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United Kingdom
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May 'could meet Putin at G20 summit'

Theresa May could meet Vladimir Putin at the G20 summit as the two sides scramble for a way to thaw relations in the wake of the Salisbury nerve agent atrocity.

The PM and the Russian president are considering hold face-to-face talks during the gathering in Japan at the end of the month over how to stabilise ties between the countries.

If the encounter goes ahead it will be the highest-level contact since Britain's relations with Russia were plunged into the deep freeze by the poisoning of former spy Sergei Skripal and his daughter Yulia in Salisbury in March 2018.

The UK insisted the Novichok nerve agent used could only have been sourced by Russia, and identified two agents believed to have carried out the attack. 

The PM and Russian president Vladimir Putin (pictured in Tajikistan over the weekend) are considering hold face-to-face talks during the gathering in Japan at the end of the month over how to stabilise ties between the countries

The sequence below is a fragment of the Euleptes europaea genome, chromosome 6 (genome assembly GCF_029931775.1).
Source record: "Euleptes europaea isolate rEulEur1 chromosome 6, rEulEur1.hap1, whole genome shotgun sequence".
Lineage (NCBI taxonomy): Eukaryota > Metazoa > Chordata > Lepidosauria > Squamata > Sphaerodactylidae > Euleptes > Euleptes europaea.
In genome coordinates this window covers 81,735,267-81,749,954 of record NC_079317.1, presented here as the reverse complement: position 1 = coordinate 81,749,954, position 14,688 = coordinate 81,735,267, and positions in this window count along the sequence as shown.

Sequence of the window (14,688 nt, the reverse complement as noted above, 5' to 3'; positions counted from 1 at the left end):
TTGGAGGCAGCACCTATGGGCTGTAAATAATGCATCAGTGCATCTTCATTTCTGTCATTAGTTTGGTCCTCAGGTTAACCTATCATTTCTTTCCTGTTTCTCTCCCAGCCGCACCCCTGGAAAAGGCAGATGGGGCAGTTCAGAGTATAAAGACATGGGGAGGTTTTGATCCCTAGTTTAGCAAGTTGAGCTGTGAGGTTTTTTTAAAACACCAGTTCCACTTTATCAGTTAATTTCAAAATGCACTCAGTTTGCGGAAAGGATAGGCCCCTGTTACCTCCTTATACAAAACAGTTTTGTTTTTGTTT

If the encounter goes ahead it will be the highest-level contact since Britain's relations with Russia were plunged into the deep freeze by the poisoning of former spy Sergei Skripal and his daughter Yulia (pictured together) in Salisbury in March 2018

Mrs May also claimed the operation must have been approved at the highest level in Moscow - which has denied any involvement.

The international backlash resulted in an the biggest round of tit-for-tat expulsions of diplomats since the height of the Cold War. 

'When all's said and done we need to turn this page connected with spies and assassination attempts,' Mr Putin told journalists.

'We need to forget about all this in the final analysis,' he said. 

Mr Putin said 'global issues related to common economic, social and security interests are more important than the games played by intelligence agencies'.

Downing Street sources played down the idea of talks, insisting it was 'way to early' to say what meetings would take place. 

Downing Street sources played down the idea of Mrs May (pictured at church with husband Philip yesterday) agreeing to talks, insisting it was 'way to early' to say what meetings would take place

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